Athens GA, Atlanta, Baltimore, Chicago, Cleveland, Columbia MO, Columbus, Denver, Des Moines, Duke University, NC, Durham & Chapel Hill, East Lansing, Flagstaff, AZ, Houston, Iowa City, Las Vegas, Los Angeles, Lubbock TX, Manhattan KS, Muncie IN, New Orleans, New York City, Oneonta, Pittsburgh, Plattsburgh, Providence, Richmond VA, San Fernando Valley, San Francisco, Twin Cities, West Georgia (University)
Warmer weather WAS upon us at the Hollaback! HQ and the freezing cold torture WAS over, but unfortunately Mother Nature has other plans. We’re hopeful that Spring will grace us with its presence in time for our annual Anti Street Harassment Rally taking place in Washington Square Park on April 11th as part of International Anti Street Harassment Week! If you participated in HOLLA::Rev, you won’t want to miss this event. And if you missed HOLLA::rev, don’t miss the rally!
Earlier this week, our ED Emily May was featured in an article called “You Shouldn’t Have To Have A Female Driver: Uber’s Hiring Pledge Isn’t Enough.” The article raises the question on whether or not Uber cares about the safety of women using their cab services. Read the article and you decide. (Hint: it seems like they don’t.) Emily also spoke at Nassau Community College earlier this week for their anti-harassment week festivities.
Also in street harassment news, a big wag of the finger to TGIF. The restaurant chain received major backlash from activists earlier last week after they released a parody of a viral video about street harassment. Apparently, TGIF thought it was a good idea to replace the main actress in the viral video with a mozzarella stick and a potato skin. The end result? Basically men catcalling fried carbs and TGIF making fun of someone’s trauma. Not cool TGIF. Not cool.
Let’s see what the rest of our sites around the world have been up to…
Hollaback! Halifax site leader Rebecca Faria participated in a panel about women’s cultural leadership by the Music Liberatory, and joined a panel at St. Mary’s University called Mend The Gap, about barriers to leadership faced by women and girls.
Hollaback! Appalachian Ohio presented 4 1.5 hour workshops on rape culture, street harassment, and bystander intervention for 87 9th graders at Trimble High School. They also debuted the next phase of their Body Hair Acceptance Project on International Women’s Day.
Hollaback! Bangalore hosted a screening of Girl Rising; a global campaign for girls education with a panel at the end and lead a discussion on the importance of girl’s education in India.
Hollaback! Belfast walked with a lot of righteous women to celebrate women in the Rally to City Hall on International Women’s Day. They were also excited to hear that long time hollaback supporter Ellie Drake was running to be the next NUS-USI president. Awesome!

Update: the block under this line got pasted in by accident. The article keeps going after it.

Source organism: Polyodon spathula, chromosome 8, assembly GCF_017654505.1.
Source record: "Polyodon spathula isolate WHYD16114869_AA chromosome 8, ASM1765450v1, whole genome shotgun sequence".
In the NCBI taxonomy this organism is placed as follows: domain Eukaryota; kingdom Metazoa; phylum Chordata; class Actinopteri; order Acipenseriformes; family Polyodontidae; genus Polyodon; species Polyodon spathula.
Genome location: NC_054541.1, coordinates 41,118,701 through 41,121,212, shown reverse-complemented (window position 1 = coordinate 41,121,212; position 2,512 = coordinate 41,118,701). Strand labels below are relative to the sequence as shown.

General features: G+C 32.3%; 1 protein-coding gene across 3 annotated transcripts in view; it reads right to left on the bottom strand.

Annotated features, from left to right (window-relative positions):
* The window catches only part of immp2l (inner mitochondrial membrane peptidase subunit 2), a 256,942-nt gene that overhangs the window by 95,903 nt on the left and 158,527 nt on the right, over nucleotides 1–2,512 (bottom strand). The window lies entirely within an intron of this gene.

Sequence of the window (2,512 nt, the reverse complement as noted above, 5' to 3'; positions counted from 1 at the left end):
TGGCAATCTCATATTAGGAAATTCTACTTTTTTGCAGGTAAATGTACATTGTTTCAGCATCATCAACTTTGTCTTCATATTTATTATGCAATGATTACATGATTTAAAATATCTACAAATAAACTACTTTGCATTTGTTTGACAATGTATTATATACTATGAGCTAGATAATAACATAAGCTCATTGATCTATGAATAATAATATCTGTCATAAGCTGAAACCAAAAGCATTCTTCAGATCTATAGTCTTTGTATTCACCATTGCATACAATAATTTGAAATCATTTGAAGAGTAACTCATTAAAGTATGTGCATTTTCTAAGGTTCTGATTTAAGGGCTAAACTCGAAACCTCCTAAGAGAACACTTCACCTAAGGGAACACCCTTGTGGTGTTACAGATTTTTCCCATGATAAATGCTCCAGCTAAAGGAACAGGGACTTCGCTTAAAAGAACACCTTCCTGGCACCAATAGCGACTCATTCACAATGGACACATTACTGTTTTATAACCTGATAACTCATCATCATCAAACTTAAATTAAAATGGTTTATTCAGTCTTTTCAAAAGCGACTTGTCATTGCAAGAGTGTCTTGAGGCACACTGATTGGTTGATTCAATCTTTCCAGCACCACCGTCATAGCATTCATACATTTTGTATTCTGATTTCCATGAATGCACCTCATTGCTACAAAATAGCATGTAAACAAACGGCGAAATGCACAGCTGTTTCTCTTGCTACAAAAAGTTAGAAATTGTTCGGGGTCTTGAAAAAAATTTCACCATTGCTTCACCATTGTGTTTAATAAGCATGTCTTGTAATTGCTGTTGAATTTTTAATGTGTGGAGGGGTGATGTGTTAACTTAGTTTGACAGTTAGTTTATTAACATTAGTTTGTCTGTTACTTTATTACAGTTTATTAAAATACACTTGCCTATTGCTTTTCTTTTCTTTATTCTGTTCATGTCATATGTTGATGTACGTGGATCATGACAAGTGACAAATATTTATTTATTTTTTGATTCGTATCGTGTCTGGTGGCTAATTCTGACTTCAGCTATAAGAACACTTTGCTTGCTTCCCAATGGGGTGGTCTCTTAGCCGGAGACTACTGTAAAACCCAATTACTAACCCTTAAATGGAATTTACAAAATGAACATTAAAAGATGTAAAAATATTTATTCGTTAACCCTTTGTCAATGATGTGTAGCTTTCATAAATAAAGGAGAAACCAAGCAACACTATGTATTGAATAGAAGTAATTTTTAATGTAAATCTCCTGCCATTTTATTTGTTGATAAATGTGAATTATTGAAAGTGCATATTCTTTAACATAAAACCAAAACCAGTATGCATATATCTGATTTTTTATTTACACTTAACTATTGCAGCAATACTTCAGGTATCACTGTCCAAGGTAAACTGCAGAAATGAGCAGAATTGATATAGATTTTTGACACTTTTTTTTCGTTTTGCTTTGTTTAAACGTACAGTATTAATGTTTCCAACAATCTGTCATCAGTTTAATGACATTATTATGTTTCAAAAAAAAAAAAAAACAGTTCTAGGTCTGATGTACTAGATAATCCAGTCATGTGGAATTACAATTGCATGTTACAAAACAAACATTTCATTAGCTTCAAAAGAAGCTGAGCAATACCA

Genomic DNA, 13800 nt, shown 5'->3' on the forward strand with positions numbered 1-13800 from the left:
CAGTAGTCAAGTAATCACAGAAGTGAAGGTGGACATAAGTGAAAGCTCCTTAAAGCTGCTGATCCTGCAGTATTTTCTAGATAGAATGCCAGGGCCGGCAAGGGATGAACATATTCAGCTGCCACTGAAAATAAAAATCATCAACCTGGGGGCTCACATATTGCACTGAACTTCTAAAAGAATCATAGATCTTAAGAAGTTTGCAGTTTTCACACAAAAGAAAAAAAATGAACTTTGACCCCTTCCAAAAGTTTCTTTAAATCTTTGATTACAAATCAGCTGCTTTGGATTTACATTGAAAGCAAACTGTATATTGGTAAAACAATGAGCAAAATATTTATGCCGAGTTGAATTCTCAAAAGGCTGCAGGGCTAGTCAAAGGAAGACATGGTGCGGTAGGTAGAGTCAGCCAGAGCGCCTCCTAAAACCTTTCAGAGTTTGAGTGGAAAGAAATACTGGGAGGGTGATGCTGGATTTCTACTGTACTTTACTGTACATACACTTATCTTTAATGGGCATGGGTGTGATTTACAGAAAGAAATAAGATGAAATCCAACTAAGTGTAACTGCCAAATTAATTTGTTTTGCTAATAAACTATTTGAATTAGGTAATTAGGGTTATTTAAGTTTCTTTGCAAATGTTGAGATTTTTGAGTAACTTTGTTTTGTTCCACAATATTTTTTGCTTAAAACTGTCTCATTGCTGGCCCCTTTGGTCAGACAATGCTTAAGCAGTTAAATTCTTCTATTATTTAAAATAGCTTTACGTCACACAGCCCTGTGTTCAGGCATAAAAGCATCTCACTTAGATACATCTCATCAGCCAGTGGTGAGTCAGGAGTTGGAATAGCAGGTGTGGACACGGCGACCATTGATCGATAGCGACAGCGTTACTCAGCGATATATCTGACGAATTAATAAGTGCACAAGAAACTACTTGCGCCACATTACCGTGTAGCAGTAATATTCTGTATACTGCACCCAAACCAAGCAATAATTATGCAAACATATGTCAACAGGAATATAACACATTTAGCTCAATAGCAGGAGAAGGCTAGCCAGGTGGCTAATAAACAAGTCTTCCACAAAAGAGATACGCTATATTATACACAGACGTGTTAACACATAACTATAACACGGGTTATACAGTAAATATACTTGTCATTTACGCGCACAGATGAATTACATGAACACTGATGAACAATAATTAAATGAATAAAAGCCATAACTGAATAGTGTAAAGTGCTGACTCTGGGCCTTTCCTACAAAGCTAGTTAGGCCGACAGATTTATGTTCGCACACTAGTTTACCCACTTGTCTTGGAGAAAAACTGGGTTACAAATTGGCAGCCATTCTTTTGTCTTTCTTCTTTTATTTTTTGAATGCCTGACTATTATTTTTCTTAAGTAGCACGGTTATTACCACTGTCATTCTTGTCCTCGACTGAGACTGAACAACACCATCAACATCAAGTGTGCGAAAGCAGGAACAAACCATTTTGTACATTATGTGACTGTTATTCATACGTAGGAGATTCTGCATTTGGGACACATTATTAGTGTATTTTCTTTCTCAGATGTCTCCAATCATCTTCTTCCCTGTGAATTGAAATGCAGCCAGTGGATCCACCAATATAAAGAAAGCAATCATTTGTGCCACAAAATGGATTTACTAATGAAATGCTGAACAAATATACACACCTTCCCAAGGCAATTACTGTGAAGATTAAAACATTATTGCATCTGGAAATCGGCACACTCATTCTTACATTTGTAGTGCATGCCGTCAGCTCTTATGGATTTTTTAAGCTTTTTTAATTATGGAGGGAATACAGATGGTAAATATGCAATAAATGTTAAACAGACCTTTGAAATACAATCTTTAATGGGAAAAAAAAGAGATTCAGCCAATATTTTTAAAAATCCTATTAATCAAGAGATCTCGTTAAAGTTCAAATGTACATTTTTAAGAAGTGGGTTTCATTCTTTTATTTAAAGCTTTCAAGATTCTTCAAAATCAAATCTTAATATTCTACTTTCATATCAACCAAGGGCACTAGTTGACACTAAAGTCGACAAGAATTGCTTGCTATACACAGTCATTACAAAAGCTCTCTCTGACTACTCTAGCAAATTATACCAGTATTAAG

Hollaback! Bahamas Alicia Wallace met with coordinators for a new community centre set to launch in April about programming. She guest lectured in a sociology class at College of the Bahamas on street harassment. She also participated in Bahamas Sexual Health & Rights Association’s parenting seminar on talking to children about sex. And today they will be attending an all day digital rally, sharing ideas on how #YouthWill end #StreetHarassment. Hollaback! Bahamas is also running a two hour tweet chat (starting at 10am EST 3/20) on how we #ShareStories to debrief, heal, examine, report, and offer support.
Hollaback! Des Moines gave a keynote presentation at St. Cloud State University. That was part of their Women on Wednesday series that was called; “Hollaback! An Exploration of Identity and Street Harassment in the Age of Online Feminism.”
That’s all for this week! Holla out!
-the Hollaback! Team
I was walking back home from the train station and saw some construction workers installing a new window in one of the houses I was passing by. I looked at it to see what they were doing. When I had nearly passed them, one of the men ‘meowed’ at me. He literally meowed. Very loud. Like a cat. I guess that’s how ‘Catcalls’ got the meaning they have today. I didn’t react, because I had already had the worst day and knew I was going to cry and also because I was in a mixture of disgust, feeling strange and trying to figure out if that really just happened right now. Until this day I get upset about not going back and talking to the guy.
Antes, tenía que coger un bus y un tren para llegar al trabajo.
Cada vuelta, en el corto trayecto del bus al tren, pasaba por la Avenida de Colón. El portero de un edificio estaba siempre esperando en su portal, fuera, y siempre que pasaba por delante, que era inevitable, me soltaba un par de “piropos”. Hasta que un día, que ya había soportado a unos obreros en la misma calle, me planté y le dije que dejara de opinar sobre mi aspecto. Me respondió: ¿es que no te gusta que te digan guapa?